Not surprisingly, you know, Einstein’s name is associated. And an Indian colleague, Satyendra Bose, said when you get atoms close enough together and cold enough, they will undergo a phase change, much, in many respects, the same way as ice turns into water or water back into ice as you cool it — a phase change to a different kind of matter: purely quantum. When you get the atoms close enough together and lower the temperature enough, very close to absolute zero, they form a single quantum wave function.


Many people know that an individual atom will have quantum properties. But when you take a whole cloud of them — get them close enough together — they lose their identity and get together to form one quantum wave function. It’s called macroscopic because you might have many atoms participating, and they can be the size of almost the width of your hair. It is amazing. You can take a picture of them, and that’s taking a snapshot of a quantum wave function.


Konstantinos Karagiannis: That’s impressive because most people don’t think of anything remotely macroscopic as still being quantum. And, of course, we’ve had different things over the years that cross that barrier, like buckyballs, for example. You’re able to do quantum work with that. In theory, if we separate it from the device for a moment, why should someone care about a BEC? In theory, what can they do?


Dana Anderson: Let me move all the way forward and then back up. One would love to take what we do today with electrons — electrons are at room temperature and don’t remember themselves as being quantum for very long; it’s just a couple of picoseconds — and do many of those things in the quantum realm instead. You can think of the circuits you have in your iPhone, although they’re very powerful and very sophisticated, be a little bit more primitive— going back to the early days of transistor radio, say — and do everything that we do today with electrons, with atoms instead, atoms that are in the quantum realm.


You can make, for example, incredibly sensitive detectors. One of our interests is replacing positioning systems that usually use GPS with a sensor to tell you where you are and what time it is. When you do that in the quantum domain, it can be far more accurate than any other way of doing it.


In principle, you can make circuitry powered by Bose-Einstein condensates, roughly speaking, in much the way that you make electronic circuits these days powered by batteries. And that’s a little far-fetched. But that, in fact, is what our goal is and why we’ve started to put these machines on the cloud, so other people can become innovative along these lines.  
Now we can back up. I’ll pause for you, but we can back up to more immediate things — a little more palatable and tangible.


Konstantinos Karagiannis: There are some forward-thinking, theoretical hopes to come out of this. In a little while, I want to ask you about what you might have already seen people doing. What can you do now, let’s say, if you were to log in. What would you be able to experience and experiment with today?


Dana Anderson: Let’s first talk about from an educational perspective, because quantum is hard. Wrapping your head around what quantum is, is quite a challenge for most of us, including me. First, all those things you’ve heard about, such as superposition, such as tunneling, you can do all these experiments by starting with a cloud of atoms you cool down to about 100 billionths of a degree of absolute zero. You could never do that before — reach a machine and say, “I want atoms that are 100 billionths of a degree below absolute zero, form a quantum state and watch them tunnel.”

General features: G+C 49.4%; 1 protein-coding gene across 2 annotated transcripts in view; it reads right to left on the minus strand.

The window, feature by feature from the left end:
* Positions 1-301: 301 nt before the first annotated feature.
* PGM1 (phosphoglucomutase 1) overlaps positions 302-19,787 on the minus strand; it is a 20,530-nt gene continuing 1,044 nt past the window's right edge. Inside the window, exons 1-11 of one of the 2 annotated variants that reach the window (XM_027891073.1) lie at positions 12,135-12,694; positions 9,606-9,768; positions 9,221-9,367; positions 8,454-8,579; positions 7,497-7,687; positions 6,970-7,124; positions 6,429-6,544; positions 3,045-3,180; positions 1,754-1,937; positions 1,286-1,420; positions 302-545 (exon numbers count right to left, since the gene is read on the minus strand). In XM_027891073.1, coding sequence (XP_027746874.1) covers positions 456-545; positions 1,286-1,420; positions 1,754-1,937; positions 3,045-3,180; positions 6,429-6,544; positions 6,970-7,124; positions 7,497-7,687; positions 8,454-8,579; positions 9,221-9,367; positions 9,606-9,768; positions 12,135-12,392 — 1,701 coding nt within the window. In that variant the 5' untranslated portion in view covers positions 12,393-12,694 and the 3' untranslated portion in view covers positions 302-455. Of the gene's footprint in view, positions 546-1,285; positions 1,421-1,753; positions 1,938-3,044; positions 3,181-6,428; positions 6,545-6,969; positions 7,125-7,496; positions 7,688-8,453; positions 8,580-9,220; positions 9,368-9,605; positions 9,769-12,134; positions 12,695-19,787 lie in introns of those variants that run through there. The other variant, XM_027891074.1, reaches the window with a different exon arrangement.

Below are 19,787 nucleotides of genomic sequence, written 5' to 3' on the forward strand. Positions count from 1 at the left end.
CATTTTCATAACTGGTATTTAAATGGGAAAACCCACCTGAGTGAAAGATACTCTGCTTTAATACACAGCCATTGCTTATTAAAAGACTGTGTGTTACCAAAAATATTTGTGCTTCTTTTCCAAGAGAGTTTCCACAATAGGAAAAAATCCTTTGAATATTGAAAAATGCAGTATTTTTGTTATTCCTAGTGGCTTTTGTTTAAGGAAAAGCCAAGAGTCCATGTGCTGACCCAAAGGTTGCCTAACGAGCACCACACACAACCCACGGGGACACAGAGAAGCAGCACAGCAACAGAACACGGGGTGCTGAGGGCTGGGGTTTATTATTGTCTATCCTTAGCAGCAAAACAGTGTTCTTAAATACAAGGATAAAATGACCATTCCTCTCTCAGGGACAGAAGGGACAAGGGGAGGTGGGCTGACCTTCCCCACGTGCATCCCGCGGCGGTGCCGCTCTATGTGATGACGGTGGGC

It’s still mind-boggling to me today that you can take a pair of clouds of these atoms, each of BEC, and watch them come toward each other and interfere. And we usually think of atoms like Ping Pong balls: if you had two clouds run into each other, they would wreak havoc and bounce all over each other. Instead, suddenly, when these clouds go, you see regions where there should be balls, should be atoms, and there are not — it’s dark — and others where there are far more atoms than you think there should be.


This is the phenomenon of interference. And the fact that you get Ping Pong balls, so to speak — atoms — to interfere is mind-boggling. The temperatures are mind-boggling. The interference is mind-boggling to watch. Then these strange notions, such as tunneling, you can see for the first time. That’s first getting your head around this quantum phenomena you don’t have access to normally.


Konstantinos Karagiannis: To pause for a second with the cloud idea, sometimes, when people hear cloud, they’re thinking of a bunch of places that a particle might be if you make an observation — the idea that instead of there being orbits around an atom, for example, you have more like a smearing. And then, somewhere in that cloudy ring would be where the actual electron is if you were to make an observation.


Dana Anderson: Remember, this might be 10,000 atoms. They form a cloud. We don’t know, and it makes no sense — this is the annoying thing about quantum mechanics — to ask, “Where are the atoms?” If you look, you’ll see them. That’s why you image them. But as long as you don’t look, they’re only acting as one entity we call the BEC, and not a collection of individual atoms. When I say cloud, I mean this collection of atoms. And I say cloud partly because they’re held in a vacuum, and they’re held in place by magnetic fields and laser beams, and you shine light through them. They look like they’re just sitting there. In that sense, they are cloud, and they take the shape of the container, but the container is made of light.